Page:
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Mutual fund investors looking for proven performance in a sluggish economic climate might want to give these five funds a look.

FPA New Income

The FPA New Income (FPNIX) fund has been conservatively managed by FPA Funds since July 1984. For those who aren’t familiar with FPA, it’s one of the most respected money management firms in the United States.

FPA’s philosophy, however, is to not lose money. For instance, consider the ugly four-month period from April 30, 2011, to Sept. 30. For those of you that don’t remember -- it wasn’t good. In those four months, the Vanguard 500 Index (VFINX) fund achieved a total return of -16.3%, including dividends. In comparison, the FPA New Income fund gained 0.88% in the period.

Approximately 86% of the fund's $5 billion in assets is invested in mortgage-related securities with credit quality ratings of "A" or better. The average life of its 399 holdings is 2.6 years, making it a reasonably short-term investment. And the fund's SEC yield of 2.6% during a recent 30-day period makes it a great place to park your money.

The fund's annualized total return since inception is 7.97% -- 26 basis points less than the Barclays US Aggregate Bond Index.

Metropolitan West High Yield Bond

Yield-chasing has been a vital investment theme amid this low-interest-rate environment. That's why the Metropolitan West High Yield Bond (MWHYX) fund has caught the attention of many income investors. It recently had an SEC 30-day yield of 5.95%; its 10-year annualized return is 9.5%.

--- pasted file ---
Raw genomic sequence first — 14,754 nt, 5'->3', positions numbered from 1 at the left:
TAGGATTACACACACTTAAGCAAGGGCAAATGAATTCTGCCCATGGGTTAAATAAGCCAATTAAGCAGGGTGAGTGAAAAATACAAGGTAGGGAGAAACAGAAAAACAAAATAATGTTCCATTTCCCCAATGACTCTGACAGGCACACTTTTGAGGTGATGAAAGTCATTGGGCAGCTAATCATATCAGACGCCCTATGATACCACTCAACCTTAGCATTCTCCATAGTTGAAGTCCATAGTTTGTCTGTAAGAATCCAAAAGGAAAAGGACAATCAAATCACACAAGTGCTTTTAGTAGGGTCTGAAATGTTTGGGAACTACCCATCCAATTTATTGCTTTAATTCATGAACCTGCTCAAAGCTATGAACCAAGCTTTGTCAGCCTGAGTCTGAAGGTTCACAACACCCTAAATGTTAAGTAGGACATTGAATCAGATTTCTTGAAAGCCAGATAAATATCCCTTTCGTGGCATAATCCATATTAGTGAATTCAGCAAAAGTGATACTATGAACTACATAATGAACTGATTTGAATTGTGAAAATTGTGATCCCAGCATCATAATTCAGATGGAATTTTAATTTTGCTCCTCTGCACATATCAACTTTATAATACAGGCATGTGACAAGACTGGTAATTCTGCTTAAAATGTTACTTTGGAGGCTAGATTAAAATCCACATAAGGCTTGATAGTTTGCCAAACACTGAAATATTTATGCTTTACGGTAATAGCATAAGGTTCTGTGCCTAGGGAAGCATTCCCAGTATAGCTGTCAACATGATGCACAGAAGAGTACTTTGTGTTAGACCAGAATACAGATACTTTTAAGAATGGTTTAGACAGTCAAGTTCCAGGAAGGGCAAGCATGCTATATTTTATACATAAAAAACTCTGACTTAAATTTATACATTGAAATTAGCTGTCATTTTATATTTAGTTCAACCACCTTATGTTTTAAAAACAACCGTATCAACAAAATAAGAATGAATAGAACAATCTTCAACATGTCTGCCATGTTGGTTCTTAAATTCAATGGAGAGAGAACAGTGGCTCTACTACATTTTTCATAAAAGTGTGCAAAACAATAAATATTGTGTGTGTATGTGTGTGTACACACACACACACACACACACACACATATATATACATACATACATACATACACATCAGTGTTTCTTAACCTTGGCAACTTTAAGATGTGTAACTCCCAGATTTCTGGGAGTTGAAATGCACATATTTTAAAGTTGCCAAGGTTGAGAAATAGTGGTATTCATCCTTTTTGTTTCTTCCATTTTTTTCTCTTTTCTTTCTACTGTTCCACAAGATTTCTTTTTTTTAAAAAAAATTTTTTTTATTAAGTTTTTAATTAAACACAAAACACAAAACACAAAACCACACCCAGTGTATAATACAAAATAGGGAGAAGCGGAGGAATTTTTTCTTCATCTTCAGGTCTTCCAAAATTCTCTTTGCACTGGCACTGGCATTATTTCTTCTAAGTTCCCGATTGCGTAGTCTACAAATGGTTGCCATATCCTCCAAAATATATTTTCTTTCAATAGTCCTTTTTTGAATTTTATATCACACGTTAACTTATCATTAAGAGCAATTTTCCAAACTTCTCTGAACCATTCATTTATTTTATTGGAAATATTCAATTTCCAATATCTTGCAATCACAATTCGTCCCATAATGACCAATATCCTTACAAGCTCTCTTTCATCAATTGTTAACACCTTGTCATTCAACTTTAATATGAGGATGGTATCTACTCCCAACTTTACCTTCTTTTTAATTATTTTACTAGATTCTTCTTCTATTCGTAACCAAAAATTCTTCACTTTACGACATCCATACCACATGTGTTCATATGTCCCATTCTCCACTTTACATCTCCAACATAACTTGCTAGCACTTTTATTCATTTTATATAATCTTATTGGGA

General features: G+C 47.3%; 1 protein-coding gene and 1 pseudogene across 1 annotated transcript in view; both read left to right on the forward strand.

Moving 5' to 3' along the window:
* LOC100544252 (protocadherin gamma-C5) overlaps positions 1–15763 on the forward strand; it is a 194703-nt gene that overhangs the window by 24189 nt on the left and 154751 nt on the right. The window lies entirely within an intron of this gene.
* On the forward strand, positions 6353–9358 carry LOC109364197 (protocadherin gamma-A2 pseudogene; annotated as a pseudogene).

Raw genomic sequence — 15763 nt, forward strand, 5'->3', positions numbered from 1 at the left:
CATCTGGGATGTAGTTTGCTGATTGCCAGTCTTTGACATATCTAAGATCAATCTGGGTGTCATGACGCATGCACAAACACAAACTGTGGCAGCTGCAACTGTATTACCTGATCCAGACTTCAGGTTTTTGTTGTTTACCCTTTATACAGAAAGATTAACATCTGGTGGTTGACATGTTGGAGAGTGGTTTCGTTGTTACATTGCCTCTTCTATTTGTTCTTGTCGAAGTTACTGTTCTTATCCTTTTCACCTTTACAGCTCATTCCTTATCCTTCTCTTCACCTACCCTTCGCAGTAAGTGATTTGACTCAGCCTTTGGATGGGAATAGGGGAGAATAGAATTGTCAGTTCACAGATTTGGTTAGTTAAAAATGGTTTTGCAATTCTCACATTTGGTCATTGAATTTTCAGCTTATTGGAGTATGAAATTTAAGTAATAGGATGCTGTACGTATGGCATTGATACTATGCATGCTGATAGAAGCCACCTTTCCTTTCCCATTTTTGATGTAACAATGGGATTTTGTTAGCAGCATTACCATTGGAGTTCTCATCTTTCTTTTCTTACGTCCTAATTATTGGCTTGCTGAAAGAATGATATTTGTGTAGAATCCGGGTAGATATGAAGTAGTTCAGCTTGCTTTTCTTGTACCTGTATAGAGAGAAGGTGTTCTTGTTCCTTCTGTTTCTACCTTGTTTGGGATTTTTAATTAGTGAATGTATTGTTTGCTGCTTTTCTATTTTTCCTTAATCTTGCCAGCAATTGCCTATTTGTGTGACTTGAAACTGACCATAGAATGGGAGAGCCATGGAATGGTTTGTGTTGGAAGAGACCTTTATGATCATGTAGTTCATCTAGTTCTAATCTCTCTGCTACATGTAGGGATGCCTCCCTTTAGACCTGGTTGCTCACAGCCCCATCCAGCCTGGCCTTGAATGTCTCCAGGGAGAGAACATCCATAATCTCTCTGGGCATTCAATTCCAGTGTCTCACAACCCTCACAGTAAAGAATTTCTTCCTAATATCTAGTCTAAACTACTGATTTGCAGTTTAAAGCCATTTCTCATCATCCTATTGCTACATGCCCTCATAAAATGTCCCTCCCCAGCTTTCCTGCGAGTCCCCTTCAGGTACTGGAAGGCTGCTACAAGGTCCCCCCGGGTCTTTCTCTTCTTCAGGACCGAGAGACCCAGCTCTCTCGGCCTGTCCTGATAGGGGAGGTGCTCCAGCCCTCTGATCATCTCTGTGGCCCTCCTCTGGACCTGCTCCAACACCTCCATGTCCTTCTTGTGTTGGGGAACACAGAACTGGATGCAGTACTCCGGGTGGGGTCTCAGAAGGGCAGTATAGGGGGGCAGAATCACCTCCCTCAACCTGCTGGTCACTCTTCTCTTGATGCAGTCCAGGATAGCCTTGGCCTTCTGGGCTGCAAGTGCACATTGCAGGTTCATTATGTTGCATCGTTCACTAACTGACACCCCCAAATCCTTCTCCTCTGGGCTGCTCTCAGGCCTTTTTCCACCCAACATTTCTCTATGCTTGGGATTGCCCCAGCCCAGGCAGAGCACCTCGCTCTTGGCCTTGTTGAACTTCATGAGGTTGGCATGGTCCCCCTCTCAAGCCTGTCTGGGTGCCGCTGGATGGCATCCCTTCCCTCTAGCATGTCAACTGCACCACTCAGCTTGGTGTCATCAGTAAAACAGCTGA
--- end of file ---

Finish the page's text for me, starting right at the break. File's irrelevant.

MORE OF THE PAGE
This fund has done well over the long term. Morningstar gives it a five-star rating for its weighted average returns over the past three, five and 10 years.

In terms of risk, Metropolitan West High Yield Bond is about average for funds in its category, so it's better suited for investors with a least a little appetite for risk.

Berwyn Income

Berwyn Income (BERIX) is a balanced fund leaning toward income generation. With 30% of assets invested in common stocks and another 6% in preferred shares, this conservatively managed, 26-year-old fund has a well-deserved five-star rating from Morningstar.

Since inception, Berwyn Income has achieved an annualized total return of 9%. During the past 10 years, its return has matched that of the Standard & Poor's 500 Stock Index ($INX), with far less risk.

Most importantly, its annual expense ratio is 0.64%, considered low among its conservative-allocation peers.

Vice Fund

Over the past decade, the Vice Fund (VICEX) has seen only one year of negative returns (2008) and has an 11.8% annualized total return during the period. So far in 2013, the fund is up 14.1%.

More impressive is that in the eight years of the past nine in which it has had gains, this fund has notched double-digit returns by investing in businesses that the fund's managers  consider to be inoculated from recession.

Among the fund's top holdings are Diageo (DEO) (drinking), Las Vegas Sands (LVS) (gambling) and Altria Group (MO) (smoking).

ING Corporate Leaders Trust Series B

ING Corporate Leaders Trust Series B (LEXCX) is the ultimate blue-chip stock fund. It holds just 22 stocks, a number that will grow only when companies already in the fund spin off operations and the fund's managers decide they'd like a stake.

Money is more typically put to work when the fund managers amass sufficient cash to buy another 100 shares of a company they already own, such as Warren Buffett's investment vehicle Berkshire Hathaway (BRK.B). There’s no considering the price paid or other financial metrics that an active manager might consider.

Some might see its management expense ratio of 0.52% as a tad high for what’s essentially an automated fund. However, the fund's performance during its 78-year existence has been impressive.

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